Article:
Here are three simple steps you can follow to design a visual model that works for your users, their data, and the questions they need to answer.

1. Decide on your nodes and links

Let’s say we’re designing a healthcare data visualization. Our data model might include entities like doctors, patients, and appointments.

We could model this visually as:

visual data modeling: a simple visual model for some data

Simple enough. But when we load our data into a graph visualization using this model, the chart looks very busy:

Busy node link visualization that's hard to interpret
What our data looks like, using the visual model above

Instead of modeling our appointments as nodes, they could be links between patients and doctors – removing a third of the nodes from our chart. We can also size those links, based on the volume of appointments between a doctor and patient:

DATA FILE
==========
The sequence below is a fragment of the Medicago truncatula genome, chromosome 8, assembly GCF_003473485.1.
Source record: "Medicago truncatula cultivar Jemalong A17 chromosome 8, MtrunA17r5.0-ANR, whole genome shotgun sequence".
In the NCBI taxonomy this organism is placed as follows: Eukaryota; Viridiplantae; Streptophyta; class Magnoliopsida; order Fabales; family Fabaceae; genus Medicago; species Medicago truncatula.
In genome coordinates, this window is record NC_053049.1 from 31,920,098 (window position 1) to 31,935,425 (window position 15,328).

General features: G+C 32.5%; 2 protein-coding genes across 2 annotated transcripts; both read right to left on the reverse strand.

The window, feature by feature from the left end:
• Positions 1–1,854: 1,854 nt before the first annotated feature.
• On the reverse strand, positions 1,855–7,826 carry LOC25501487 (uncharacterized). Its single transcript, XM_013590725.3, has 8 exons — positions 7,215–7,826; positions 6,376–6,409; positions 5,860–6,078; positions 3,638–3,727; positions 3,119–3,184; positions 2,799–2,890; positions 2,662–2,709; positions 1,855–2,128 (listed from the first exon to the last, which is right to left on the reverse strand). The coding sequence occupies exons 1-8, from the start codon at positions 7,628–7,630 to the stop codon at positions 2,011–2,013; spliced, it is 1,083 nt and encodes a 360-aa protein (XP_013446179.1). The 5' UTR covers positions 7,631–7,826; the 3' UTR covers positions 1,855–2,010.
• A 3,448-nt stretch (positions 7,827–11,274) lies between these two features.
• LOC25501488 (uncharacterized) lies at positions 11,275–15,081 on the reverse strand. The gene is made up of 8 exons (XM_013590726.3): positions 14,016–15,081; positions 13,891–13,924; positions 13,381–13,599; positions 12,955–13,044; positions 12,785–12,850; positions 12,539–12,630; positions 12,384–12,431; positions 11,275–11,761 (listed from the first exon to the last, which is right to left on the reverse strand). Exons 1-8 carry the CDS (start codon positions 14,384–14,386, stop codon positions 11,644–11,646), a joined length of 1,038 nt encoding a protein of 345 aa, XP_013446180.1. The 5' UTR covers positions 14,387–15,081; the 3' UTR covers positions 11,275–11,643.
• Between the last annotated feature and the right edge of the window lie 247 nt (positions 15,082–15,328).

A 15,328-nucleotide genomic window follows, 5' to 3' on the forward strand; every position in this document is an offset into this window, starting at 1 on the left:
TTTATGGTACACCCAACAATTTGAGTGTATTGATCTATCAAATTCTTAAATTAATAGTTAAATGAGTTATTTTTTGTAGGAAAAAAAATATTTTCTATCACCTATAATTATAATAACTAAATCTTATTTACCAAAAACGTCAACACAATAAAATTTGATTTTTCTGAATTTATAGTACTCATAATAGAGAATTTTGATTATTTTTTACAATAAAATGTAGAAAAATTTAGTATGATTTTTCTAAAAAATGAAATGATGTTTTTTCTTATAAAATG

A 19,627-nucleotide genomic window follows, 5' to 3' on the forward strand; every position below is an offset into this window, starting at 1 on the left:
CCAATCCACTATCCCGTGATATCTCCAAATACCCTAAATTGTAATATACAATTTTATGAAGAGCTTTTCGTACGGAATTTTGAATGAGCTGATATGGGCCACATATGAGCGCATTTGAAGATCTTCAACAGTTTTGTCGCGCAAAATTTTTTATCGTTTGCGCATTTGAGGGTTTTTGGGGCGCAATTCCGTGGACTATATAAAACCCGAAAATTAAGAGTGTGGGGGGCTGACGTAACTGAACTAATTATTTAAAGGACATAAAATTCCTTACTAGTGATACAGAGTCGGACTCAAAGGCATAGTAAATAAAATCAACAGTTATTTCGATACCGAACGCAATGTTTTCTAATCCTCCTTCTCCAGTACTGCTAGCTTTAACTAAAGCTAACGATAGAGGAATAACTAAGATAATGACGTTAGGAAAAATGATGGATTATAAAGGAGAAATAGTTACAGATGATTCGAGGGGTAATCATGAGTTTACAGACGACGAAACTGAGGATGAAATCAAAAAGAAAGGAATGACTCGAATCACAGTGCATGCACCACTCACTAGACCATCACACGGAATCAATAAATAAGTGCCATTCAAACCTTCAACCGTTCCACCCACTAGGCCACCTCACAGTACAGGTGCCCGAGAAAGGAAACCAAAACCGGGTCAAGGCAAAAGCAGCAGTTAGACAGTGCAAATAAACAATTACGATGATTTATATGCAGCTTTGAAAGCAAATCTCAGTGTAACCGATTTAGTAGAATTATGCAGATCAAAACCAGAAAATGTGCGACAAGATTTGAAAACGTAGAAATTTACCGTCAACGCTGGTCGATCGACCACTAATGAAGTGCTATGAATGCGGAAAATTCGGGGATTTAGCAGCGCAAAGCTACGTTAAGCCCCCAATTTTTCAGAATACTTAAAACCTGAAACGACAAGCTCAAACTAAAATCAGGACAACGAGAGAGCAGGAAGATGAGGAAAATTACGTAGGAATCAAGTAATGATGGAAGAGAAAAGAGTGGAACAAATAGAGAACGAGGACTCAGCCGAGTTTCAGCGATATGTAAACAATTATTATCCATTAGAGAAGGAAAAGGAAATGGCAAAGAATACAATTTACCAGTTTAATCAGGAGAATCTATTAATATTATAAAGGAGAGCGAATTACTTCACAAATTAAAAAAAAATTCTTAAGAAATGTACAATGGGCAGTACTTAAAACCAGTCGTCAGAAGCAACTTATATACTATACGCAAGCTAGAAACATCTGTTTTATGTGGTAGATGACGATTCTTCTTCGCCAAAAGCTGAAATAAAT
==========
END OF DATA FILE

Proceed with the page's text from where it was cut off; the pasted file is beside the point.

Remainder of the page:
These simple visual model decisions remove clutter from the chart, and will probably be more intuitive for the user.

This model makes it easier for the user to answer simple questions, like ‘how many patients has a doctor seen?’ and ‘how many appointments has a patient made’?

We can use styling to add properties of our data into the visualization. For example, here we’re highlighting patient complaints by color coding links:

Graph visualization of doctors, patients and appointments with color coded links
Red links indicate a complaint made by a patient about an appointment.

If visualizing these patient-doctor relationships was the sole purpose of your application, then we’re already done. But you should always look for ways to enrich or simplify your model, depending on your users’ needs.

For example, we could remove the patient nodes and add links directly between doctors, to show the number of shared patients. Or if we have information about doctors’ specialties, we could change the data model to show how patients are shared among fields.

For a more in-depth look at data modelling, read our ultimate guide to modeling graph data

2. Combine and group

Here’s a simple insurance claim.